Before you finalize your home purchase, have a home inspector come in to assess what fixes need to be made and obtain a corresponding estimate from a building contractor for those repairs. Don’t immediately accept the credits for repairs offered by your seller’s agent until you have a quote in hand to help you better negotiate the cost of the repairs.

Hold Off on Opening or Shutting Down Any Lines of Credit

During the home buying process, you want to ensure that your credit ratings don’t change and put your credit approvals at risk. Applying for a new credit card at this time could impact on your debt-to-income ratio and could in turn adversely affect your home loan.

On the other hand, you should also hold off on closing unused accounts. Doing so could also bring down your credit score due to increased utilization percentages for your remaining open cards.

Find the Best Mortgage Rate: Shop Around

Take the time to compare mortgage rates offered by the different banks before settling on the one with the best offer. Even a half a percentage point in your mortgage rate can add up to thousands of dollars over your loan’s entire lifetime. Take time to monitor mortgage rates as well as they change daily.

Neighborhood Development and Building Prospects

No man is an island. That’s true for your home, too. While you’re negotiating for your property, you also want to keep an eye on the neighborhood. The local planning office is a great resource for information on future development in your area. Is there a playground in the works? That could be a boon for you if you’ve got active young kids, but not so great if all you want to do is to write your memoirs in peace and quiet. Is a park with walking trails around a man-made lake in the immediate plans for your neighborhood? What about a mall with a plethora of shops to indulge your love for retail therapy? Or, maybe, is a new hotel that could increase tourism and boost property values being built?

Even empty land nearby is worth exploring. Perhaps, you’ll want to buy more acreage for yourself or want to buy into a protected area, where you can be sure the land and nature will always be a part of your landscape.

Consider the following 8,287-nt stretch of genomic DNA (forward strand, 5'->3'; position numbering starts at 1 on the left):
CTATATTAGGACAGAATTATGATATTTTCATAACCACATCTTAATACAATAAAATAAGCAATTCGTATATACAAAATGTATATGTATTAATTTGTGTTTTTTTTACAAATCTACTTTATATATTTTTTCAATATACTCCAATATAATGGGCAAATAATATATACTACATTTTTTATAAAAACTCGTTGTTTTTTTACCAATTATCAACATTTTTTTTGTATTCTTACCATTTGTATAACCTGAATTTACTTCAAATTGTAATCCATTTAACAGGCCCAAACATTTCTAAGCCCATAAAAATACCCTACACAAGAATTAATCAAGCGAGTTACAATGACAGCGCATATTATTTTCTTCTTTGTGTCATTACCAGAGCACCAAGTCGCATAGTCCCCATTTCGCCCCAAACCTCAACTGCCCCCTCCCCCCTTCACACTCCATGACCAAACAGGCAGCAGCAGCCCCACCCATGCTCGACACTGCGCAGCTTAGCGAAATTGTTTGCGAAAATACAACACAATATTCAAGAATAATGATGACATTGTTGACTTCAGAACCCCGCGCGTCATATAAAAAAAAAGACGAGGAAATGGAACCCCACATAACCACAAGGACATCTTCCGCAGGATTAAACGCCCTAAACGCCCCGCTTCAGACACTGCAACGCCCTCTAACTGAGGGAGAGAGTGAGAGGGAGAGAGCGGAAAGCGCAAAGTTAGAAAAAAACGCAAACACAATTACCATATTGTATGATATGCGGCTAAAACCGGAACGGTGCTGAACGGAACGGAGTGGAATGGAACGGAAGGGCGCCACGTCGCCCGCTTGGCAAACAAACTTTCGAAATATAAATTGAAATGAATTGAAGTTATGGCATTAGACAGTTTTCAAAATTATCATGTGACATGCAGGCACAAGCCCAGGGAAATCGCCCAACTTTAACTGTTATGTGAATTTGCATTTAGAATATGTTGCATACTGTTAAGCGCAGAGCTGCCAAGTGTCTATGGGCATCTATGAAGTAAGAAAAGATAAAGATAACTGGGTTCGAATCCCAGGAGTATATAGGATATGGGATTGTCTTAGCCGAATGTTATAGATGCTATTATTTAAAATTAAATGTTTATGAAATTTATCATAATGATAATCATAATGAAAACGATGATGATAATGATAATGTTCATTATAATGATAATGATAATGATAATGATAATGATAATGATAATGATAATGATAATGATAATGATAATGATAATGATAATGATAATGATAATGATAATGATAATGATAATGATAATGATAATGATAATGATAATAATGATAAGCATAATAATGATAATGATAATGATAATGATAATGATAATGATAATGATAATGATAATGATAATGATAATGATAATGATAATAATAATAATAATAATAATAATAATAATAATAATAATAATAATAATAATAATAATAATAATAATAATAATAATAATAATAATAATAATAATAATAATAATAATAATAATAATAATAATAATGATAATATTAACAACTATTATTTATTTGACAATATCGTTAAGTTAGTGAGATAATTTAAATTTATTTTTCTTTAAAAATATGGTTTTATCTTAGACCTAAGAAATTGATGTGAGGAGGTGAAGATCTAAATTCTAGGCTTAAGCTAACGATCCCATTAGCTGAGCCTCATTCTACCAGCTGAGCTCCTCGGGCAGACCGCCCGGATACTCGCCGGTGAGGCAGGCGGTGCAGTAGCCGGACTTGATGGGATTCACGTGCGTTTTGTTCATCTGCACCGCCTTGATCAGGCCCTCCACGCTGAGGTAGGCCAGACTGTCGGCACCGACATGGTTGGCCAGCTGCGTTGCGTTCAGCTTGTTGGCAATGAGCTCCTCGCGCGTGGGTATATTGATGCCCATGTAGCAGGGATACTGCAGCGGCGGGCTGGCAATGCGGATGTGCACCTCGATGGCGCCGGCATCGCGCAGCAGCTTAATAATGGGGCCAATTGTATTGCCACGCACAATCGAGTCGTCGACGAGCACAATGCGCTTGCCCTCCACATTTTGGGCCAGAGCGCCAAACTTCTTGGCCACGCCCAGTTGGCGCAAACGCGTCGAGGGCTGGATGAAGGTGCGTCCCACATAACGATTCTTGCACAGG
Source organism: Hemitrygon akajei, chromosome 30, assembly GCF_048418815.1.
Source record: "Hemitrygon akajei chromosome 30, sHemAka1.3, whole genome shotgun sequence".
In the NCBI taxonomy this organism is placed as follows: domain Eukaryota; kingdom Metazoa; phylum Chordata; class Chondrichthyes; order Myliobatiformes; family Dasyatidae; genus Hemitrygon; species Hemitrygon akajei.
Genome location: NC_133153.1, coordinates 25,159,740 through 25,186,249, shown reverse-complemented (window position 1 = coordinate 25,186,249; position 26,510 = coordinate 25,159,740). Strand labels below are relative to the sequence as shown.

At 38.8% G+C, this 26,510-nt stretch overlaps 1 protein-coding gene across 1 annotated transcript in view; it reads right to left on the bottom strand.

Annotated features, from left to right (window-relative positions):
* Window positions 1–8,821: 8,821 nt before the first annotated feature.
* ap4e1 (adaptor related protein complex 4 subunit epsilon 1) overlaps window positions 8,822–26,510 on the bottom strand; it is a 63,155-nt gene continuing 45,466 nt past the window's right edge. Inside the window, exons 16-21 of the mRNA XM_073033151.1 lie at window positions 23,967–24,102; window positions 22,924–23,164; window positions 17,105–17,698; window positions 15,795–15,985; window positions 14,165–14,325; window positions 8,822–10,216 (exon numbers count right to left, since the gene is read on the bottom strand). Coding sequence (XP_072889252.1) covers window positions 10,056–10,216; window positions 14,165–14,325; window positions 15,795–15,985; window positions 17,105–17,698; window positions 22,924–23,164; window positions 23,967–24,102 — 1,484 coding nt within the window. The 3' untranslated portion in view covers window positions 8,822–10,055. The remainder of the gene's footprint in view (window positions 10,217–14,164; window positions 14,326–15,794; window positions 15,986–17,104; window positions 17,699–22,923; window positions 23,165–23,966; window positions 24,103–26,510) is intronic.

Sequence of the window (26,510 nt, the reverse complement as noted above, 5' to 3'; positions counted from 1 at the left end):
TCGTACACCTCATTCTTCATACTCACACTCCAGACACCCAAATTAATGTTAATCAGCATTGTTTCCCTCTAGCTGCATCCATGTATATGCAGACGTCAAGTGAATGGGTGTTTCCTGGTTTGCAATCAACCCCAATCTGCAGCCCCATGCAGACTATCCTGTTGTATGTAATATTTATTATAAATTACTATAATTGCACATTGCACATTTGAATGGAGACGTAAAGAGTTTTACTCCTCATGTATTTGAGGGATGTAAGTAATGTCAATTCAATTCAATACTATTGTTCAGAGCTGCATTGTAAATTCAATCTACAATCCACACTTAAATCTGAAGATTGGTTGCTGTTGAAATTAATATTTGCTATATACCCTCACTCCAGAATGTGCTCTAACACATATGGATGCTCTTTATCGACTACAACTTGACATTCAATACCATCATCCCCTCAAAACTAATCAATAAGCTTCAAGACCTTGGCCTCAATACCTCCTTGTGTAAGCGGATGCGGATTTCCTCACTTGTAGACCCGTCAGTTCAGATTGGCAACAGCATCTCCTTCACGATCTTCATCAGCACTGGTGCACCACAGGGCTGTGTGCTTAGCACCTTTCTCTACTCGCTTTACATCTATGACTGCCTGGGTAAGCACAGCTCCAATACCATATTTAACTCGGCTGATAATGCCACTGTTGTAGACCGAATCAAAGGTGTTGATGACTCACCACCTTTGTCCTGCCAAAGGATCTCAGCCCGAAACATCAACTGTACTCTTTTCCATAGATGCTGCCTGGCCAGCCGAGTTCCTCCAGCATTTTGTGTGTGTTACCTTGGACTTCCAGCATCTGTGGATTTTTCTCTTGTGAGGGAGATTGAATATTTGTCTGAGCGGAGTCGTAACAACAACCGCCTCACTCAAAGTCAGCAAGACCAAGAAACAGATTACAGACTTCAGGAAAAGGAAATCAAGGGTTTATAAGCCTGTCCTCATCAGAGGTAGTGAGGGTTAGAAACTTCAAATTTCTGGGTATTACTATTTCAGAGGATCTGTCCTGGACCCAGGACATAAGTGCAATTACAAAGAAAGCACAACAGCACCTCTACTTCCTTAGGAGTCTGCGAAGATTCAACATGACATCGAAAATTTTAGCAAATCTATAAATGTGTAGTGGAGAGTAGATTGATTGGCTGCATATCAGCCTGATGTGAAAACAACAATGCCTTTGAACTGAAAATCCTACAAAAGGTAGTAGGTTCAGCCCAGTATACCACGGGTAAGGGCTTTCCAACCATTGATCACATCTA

Being Your Own Landlord

A leaking roof, peeling paint, damaged windows – all issues that will need to be addressed through regular repairs and maintenance. These are problems that you will need to anticipate and be willing to correct. Most budgets for home repairs and maintenance will run to some 1% to 4% of your home’s value annually.

Anything damaged during a storm or stolen during a robbery will pretty much be covered by your homeowners insurance policy, but also make sure to get a home warranty. A warranty plan is designed to fix problems arising from regular wear and tear, or to credit the buyer for any replacements needed. Despite these potential issues, you’ll get the pleasure of owning your own home and fulfilling your American dream.

Author Bio:

Mike Curcio is one of the owners of CMS Roofing. Alongside founding the company with Gary DuVall in 2002, he has more than 20 years of experience in the roofing industry. In his free time, he enjoys sports, spending time with his family and writing the company blog.


https://www.investopedia.com/terms/a/american-dream.asp https://www.thebalance.com/what-is-the-american-dream-today-3306027
https://www.thesimpledollar.com/ten-things-i-wish-id-done-differently-while-buying-a-house/ https://www.familyhandyman.com/smart-homeowner/new-homeowners-tips/view-all/